Saving the Eulachon of the Fraser

Small, oil-rich smelts called eulachon return to spawn each spring in the Fraser, Skeena, Nass and Klinaklini river systems in British Columbia. The scientific name for Pacific Ocean eulachon is Thaleichethys pacificus, which means rich ocean fish. Eulachon is also known as oolichan, ooligan or candlefish because their oil content is so high they can be lit like a candle when dried.

Eulachon has always been a cultural keystone species for Pacific Northwest Indigenous people. Eulachon grease was a valuable trading commodity, and there were at least 23 main “grease trail” trade routes connecting the coast to the interior of B.C.

Dave Gordon Eulochan
Photo credit: Dave Gordon

The once-abundant pacific eulachon species is now in decline. The Committee on the Status of Endangered Wildlife in Canada (COSEWIC) has assessed three populations in Canada: Fraser River as Endangered, Central Pacific Coast as Endangered and Nass/Skeena Rivers as species of Special Concern.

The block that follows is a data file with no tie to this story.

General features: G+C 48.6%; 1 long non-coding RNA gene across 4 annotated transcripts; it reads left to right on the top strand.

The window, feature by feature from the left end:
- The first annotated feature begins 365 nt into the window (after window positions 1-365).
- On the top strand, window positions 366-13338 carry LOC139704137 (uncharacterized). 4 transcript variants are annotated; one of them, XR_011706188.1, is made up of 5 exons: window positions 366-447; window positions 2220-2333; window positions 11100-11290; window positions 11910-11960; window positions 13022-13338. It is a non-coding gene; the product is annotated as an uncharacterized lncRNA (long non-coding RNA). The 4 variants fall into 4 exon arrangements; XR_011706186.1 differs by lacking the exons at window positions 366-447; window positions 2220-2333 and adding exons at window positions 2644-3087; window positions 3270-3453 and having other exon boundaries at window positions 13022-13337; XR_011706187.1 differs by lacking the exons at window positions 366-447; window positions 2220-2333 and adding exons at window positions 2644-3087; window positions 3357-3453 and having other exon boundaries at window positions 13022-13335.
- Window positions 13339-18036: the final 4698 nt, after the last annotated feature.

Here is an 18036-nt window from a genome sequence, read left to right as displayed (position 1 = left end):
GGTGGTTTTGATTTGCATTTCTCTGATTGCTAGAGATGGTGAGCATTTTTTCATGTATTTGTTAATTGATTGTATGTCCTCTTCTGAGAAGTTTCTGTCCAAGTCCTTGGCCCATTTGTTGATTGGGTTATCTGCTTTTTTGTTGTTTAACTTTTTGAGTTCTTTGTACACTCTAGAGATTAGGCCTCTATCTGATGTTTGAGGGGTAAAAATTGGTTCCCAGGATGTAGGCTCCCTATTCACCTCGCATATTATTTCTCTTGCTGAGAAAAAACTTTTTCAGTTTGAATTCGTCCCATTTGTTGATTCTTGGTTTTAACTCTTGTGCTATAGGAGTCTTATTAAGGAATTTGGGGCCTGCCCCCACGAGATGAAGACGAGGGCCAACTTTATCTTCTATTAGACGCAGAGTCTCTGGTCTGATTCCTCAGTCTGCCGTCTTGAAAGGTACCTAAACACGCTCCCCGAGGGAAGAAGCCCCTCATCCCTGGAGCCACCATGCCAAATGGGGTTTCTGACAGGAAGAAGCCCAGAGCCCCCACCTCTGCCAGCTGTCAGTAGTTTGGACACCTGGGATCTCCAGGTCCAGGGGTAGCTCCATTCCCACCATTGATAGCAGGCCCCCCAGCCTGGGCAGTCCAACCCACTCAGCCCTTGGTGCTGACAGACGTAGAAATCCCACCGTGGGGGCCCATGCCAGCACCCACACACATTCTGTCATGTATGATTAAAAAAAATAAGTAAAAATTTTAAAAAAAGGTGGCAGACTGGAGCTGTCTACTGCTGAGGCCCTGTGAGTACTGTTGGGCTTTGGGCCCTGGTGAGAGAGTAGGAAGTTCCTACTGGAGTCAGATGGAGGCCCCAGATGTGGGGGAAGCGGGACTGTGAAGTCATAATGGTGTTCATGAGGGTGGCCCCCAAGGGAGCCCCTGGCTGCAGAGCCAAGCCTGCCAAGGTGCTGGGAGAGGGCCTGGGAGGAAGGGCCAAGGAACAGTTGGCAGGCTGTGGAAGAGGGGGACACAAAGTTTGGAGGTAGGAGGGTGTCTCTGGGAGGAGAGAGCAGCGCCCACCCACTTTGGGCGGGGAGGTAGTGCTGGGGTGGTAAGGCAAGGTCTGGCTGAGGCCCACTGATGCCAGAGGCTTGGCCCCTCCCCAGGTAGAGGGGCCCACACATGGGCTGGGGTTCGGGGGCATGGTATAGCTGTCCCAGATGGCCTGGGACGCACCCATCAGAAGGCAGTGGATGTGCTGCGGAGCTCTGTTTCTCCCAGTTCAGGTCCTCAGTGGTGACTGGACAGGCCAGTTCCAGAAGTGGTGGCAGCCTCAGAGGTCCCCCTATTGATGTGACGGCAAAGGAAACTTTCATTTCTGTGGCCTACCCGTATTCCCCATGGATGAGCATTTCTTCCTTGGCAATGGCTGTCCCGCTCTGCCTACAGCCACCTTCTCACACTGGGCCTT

Fraser River eulachon comes home to spawn in the lower reaches of the river’s arm as far upstream as the Heart of the Fraser. Habitat loss, pollution, directed fisheries, logging, and marine mammal predation can all create adverse conditions for the fish. One of the threats to the eulachon’s recovery is streamflow alteration from banking and road building.

Please help us defend eulachon spawning and rearing habitat by signing the petition to oppose the approval of a permanent bridge and development on the Heart of the Fraser islands.

Sign the Petition

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